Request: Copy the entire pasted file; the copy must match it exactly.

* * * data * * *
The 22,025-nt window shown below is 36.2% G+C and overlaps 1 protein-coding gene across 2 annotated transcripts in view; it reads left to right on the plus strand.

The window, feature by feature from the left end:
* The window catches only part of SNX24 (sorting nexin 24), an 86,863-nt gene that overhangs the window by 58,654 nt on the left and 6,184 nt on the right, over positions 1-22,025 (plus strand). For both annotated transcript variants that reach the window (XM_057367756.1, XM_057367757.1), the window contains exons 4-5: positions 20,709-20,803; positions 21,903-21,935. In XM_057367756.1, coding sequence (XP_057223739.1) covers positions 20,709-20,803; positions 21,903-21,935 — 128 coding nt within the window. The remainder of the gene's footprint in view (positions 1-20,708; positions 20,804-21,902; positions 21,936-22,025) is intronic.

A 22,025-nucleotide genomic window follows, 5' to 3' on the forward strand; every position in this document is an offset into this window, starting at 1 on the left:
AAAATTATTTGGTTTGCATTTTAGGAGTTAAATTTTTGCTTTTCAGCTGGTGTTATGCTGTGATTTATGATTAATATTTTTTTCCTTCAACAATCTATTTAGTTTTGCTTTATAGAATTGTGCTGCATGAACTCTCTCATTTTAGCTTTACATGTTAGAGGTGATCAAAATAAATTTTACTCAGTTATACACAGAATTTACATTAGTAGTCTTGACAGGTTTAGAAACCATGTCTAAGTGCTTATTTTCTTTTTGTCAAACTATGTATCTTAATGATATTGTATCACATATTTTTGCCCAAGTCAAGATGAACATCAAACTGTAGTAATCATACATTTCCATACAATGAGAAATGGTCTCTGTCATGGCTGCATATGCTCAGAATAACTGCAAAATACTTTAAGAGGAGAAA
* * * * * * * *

The 22,025-nt window shown below is 36.2% G+C and overlaps 1 protein-coding gene across 2 annotated transcripts in view; it reads left to right on the plus strand.

The window, feature by feature from the left end:
* The window catches only part of SNX24 (sorting nexin 24), an 86,863-nt gene that overhangs the window by 58,654 nt on the left and 6,184 nt on the right, over positions 1-22,025 (plus strand). For both annotated transcript variants that reach the window (XM_057367756.1, XM_057367757.1), the window contains exons 4-5: positions 20,709-20,803; positions 21,903-21,935. In XM_057367756.1, coding sequence (XP_057223739.1) covers positions 20,709-20,803; positions 21,903-21,935 — 128 coding nt within the window. The remainder of the gene's footprint in view (positions 1-20,708; positions 20,804-21,902; positions 21,936-22,025) is intronic.

A 22,025-nucleotide genomic window follows, 5' to 3' on the forward strand; every position in this document is an offset into this window, starting at 1 on the left:
AAAATTATTTGGTTTGCATTTTAGGAGTTAAATTTTTGCTTTTCAGCTGGTGTTATGCTGTGATTTATGATTAATATTTTTTTCCTTCAACAATCTATTTAGTTTTGCTTTATAGAATTGTGCTGCATGAACTCTCTCATTTTAGCTTTACATGTTAGAGGTGATCAAAATAAATTTTACTCAGTTATACACAGAATTTACATTAGTAGTCTTGACAGGTTTAGAAACCATGTCTAAGTGCTTATTTTCTTTTTGTCAAACTATGTATCTTAATGATATTGTATCACATATTTTTGCCCAAGTCAAGATGAACATCAAACTGTAGTAATCATACATTTCCATACAATGAGAAATGGTCTCTGTCATGGCTGCATATGCTCAGAATAACTGCAAAATACTTTAAGAGGAGAAA